It’s been a while since we saw new research on how our brains respond to print versus digital communications. This study just published in the National Library of Medicine once again finds that processing information in print requires a lower cognitive load than processing information on a screen, resulting in improved comprehension. But unlike other studies, this study tells us why.
Reading is a complex task. It requires multiple areas of the brain functioning together—those supporting visual, language processing, and higher-order executive function. If any one of those three gets disrupted, or functions less than optimally, comprehension suffers.
The study undertook to understand the differences in “brain activation” when reading from a screen compared to reading from a printed paper. Data were gathered using EEGs and analyzed using spectral analyses in brain regions related to language, visual processing, and cognitive control.
Although this study focused on 6-to-8-year-old children, the authors of the report look back to previous research and note that the children and adults do not significantly differ in their reactions to stimuli in such studies.
Position of electrodes used to study the “beta” and “theta” areas of the brain while the children are reading.
The results? Researchers found that screen reading resulted in greater challenges in allocating attention to a given task compared to reading on paper. Also, researchers found a significant negative correlation screen vs. paper reading in the area of accuracy.
Is Multimedia to Blame?
Initially, researchers hypothesized that lower attention levels on screen might be due to multimedia features that requires readers to split their attention. However, citing previous research, the authors noted:
“Screen inferiority was found even with no additional multimedia features….In fact, among adults, less effective processing was found on screens than on paper, even with brief, challenging problem-solving tasks, with 2–3 lines of text, requiring no scrolling or orientation within a page.”
Researchers also cited a previous study of 8-12-year-old children in which print was found to have “greater functional connections” between the regions of the brain responsible for visual processing associated with word recognition and neural circuits associated with visual and language processing. Meanwhile, more screen-based reading time (including smartphones, tablets, and computers) was associated with decreased functional connections between these regions in these same children.
What The EEG Found
Much of this is not new. We have known for some time that reading in print results in greater comprehension and accuracy. For this study, researchers wanted to know why. They wanted to identify the neurobiological processes underly reading comprehension—specifically, the differences in the levels of energy in the higher frequency bands (beta, gamma) resulting in the higher concentration and visual attention associated with print versus the levels of energy in the lower frequency bands (theta, alpha) resulting in the attention difficulties and mind wandering associated with digital.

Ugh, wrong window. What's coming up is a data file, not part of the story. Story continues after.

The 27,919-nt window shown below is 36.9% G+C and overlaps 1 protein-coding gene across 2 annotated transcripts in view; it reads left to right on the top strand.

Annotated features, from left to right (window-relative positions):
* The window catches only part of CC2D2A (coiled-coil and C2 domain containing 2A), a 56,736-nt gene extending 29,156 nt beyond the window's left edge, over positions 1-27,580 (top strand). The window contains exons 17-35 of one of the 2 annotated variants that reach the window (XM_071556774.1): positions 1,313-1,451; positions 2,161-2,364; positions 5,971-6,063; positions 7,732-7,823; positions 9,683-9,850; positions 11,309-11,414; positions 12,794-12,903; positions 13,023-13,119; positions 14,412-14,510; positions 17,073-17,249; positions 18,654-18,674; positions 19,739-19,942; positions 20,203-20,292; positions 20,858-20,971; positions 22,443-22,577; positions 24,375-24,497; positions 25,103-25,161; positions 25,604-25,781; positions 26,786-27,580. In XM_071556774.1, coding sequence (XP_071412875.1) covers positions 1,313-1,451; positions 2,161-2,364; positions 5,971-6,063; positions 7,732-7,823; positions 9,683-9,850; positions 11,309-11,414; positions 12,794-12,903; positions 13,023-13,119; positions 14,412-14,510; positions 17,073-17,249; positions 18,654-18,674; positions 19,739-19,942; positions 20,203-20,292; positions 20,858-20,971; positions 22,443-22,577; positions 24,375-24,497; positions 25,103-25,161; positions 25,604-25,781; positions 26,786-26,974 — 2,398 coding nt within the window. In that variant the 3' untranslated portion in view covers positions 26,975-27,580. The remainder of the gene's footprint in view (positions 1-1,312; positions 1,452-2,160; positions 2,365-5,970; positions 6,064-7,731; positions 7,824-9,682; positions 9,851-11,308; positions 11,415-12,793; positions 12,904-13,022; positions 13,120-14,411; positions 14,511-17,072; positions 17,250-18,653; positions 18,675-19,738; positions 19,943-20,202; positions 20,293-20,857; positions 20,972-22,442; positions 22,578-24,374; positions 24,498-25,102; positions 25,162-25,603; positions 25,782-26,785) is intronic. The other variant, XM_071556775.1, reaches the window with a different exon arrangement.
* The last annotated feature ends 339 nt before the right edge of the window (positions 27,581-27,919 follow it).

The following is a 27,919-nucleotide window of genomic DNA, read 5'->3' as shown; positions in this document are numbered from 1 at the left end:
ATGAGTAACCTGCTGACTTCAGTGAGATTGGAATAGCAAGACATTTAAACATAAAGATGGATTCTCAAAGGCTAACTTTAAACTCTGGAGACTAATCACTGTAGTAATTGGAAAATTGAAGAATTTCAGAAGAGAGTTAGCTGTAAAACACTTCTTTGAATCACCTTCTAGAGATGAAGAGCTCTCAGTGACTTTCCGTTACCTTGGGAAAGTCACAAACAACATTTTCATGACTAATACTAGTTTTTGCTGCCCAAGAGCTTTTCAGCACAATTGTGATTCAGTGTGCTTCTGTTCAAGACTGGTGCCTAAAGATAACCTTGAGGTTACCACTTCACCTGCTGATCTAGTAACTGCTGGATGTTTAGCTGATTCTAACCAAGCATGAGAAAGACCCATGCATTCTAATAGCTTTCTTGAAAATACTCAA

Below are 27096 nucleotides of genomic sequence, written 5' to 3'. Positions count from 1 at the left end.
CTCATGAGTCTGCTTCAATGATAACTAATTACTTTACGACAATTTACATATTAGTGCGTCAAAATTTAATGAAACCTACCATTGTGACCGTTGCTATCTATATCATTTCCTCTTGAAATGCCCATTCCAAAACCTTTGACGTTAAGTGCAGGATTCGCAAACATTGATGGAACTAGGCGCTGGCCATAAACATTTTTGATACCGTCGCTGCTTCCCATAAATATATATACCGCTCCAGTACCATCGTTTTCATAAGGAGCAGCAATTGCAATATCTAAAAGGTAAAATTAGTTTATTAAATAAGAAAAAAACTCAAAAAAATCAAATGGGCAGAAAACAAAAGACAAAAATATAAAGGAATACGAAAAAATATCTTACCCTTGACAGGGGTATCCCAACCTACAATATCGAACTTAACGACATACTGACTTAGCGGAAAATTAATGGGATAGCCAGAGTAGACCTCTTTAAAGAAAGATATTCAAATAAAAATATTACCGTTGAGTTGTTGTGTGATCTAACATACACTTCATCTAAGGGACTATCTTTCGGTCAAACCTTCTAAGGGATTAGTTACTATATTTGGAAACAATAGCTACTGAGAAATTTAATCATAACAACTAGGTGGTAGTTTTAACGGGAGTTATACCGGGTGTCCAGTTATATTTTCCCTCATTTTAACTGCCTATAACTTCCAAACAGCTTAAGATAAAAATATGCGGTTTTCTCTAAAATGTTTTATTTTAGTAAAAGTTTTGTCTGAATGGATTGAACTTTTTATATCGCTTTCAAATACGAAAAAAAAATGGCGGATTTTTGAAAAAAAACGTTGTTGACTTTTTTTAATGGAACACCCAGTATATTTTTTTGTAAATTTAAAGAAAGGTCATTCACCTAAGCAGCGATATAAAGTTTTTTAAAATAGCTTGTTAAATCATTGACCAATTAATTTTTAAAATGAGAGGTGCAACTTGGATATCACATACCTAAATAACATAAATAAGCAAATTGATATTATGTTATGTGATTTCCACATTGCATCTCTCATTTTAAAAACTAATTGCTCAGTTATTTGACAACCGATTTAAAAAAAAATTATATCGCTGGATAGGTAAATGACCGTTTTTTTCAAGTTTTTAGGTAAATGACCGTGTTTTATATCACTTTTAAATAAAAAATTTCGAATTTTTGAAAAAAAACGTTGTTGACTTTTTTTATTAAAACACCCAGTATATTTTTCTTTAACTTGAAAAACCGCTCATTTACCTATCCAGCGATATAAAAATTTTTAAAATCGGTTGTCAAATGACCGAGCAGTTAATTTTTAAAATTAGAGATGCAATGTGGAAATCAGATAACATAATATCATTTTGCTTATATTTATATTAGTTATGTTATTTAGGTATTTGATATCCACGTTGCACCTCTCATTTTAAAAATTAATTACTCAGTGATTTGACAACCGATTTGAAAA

The study found that greater energy in the lower frequency bands (theta, alpha) associated with screen reading correlated with more daydreaming and less focused attention. (Image created by the author using Imagine AI.)
To do this, the study aimed to examine the neurobiological signatures for screen-based vs. printed reading using EEG. The EEG recording was performed using 64 electrodes mounted on a custom-made cap. For the study, each child donned the cap, and while reading, data was collected. Reading of both texts was followed by a set of reading comprehension questions.
The result? “In line with our hypotheses, printed-paper reading was accompanied by significantly greater energy in the higher frequency bands (beta, gamma) [less distraction, better comprehension], while reading from the screen was related to lower frequency bands (theta, alpha) [higher levels of distraction, lower comprehension]. Additionally, as expected, a greater theta/beta ratio was observed during the screen-based vs the printed-paper condition, which was also negatively correlated with visual attention abilities.”
Translation: When the text is presented to children via screens, the children (and, by extension, adults) daydream more and are less able to focus on what they are reading. In print, they daydream less and focus—and thereby comprehend—more. They are more likely to maintain accuracy in detail.
So there you have it. Print beats digital for deeper information processing—again. It’s neural biology.